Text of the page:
Trade-talk roundup: What we're hearing

The deadline has passed, but check here for additional news and analysis.

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POSTED: Feb. 19 -- 8:58 p.m. ET

Chad Ford: Lots of people are wondering what the Kings were up to today.

The answer: Their deals were more about the salary cap and the luxury tax than about talent and winning now.

When Wednesday afternoon came, the Kings had 2009-10 payroll commitments of $66 million, which is a lot for a lottery team. About 24 hours later, their committed payroll for next season was down to $45.1 million. So they dropped a remarkable $21 million from their '09-10 books in a day's time. That means the Kings went from potential luxury-tax payers next year to being roughly $12.5 million under the projected cap.

Part of the story is the assist they got from the NBA when the league granted Shareef Abdur-Rahim a medical retirement, allowing the Kings -- for whom Abdur-Rahim is now an assistant coach -- to remove his $6.2 million player's salary from their books.

What will the Kings do with their cap money? A good-size portion of it, as much as $5 million, will be used on their first-round pick, with Sacto currently first in line among lottery contenders for the No. 1 pick. But the Kings could use the rest to sign a free agent … or maybe just to give the Maloof family some breathing room in a tough financial market.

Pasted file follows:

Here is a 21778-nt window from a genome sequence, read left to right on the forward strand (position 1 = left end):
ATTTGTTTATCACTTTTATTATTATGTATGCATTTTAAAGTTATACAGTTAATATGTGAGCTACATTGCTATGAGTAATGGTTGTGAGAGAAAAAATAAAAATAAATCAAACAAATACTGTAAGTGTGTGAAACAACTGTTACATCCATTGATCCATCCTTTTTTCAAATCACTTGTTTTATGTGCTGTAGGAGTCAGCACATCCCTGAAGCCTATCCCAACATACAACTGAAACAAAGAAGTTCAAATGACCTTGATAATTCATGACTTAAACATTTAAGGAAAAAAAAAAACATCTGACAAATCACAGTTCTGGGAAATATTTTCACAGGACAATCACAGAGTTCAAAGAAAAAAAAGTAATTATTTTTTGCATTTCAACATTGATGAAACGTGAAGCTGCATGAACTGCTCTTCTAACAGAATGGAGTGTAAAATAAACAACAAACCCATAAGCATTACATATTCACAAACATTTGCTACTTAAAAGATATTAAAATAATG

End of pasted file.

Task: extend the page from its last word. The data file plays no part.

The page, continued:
POSTED: Feb. 19 -- 4:39 p.m. ET

Chris Sheridan: In a three-way trade, Sacramento gets Will Solomon from Toronto ... Toronto gets Patrick O'Bryant from Boston ... and Boston gets a heavily protected, conditional second-round pick from Sacramento.



On a related note, one very, very interesting thing to watch for is a possible bidding war for Mikki Moore, who Marc Stein is reporting will be waived by the Kings to clear room for Will Solomon in the three-way deal. Cleveland has a big slice of its midlevel exception, and the Cavs would be willing to throw a sizable chunk of it at Joe Smith if he is bought out by Oklahoma City. Whether or not they like Mikki Moore, well, I expect a reading on that from Brian Windhorst within the hour.

UPDATE (6:50 p.m. ET): In the potential bidding war for Moore, Cleveland has $5.135 million of its midlevel exception left, and Boston has $2.392 million of its midlevel remaining. I'm told the Cavs, like ESPN's Ric Bucher, are of the belief that Moore is going to wind up in Boston.

The Rockets also could get in the hunt for an extra big man, or for a veteran point guard now that they've handed the keys to Aaron Brooks and Kyle Lowry. They have $1.568 million of their midlevel remaining, but I need to get full details to see how close they stand to the luxury-tax threshold after today's three-way trade with Memphis and Orlando. Portland also has its full midlevel exception ($5.585 million) and San Antonio has $2.085 million of its midlevel.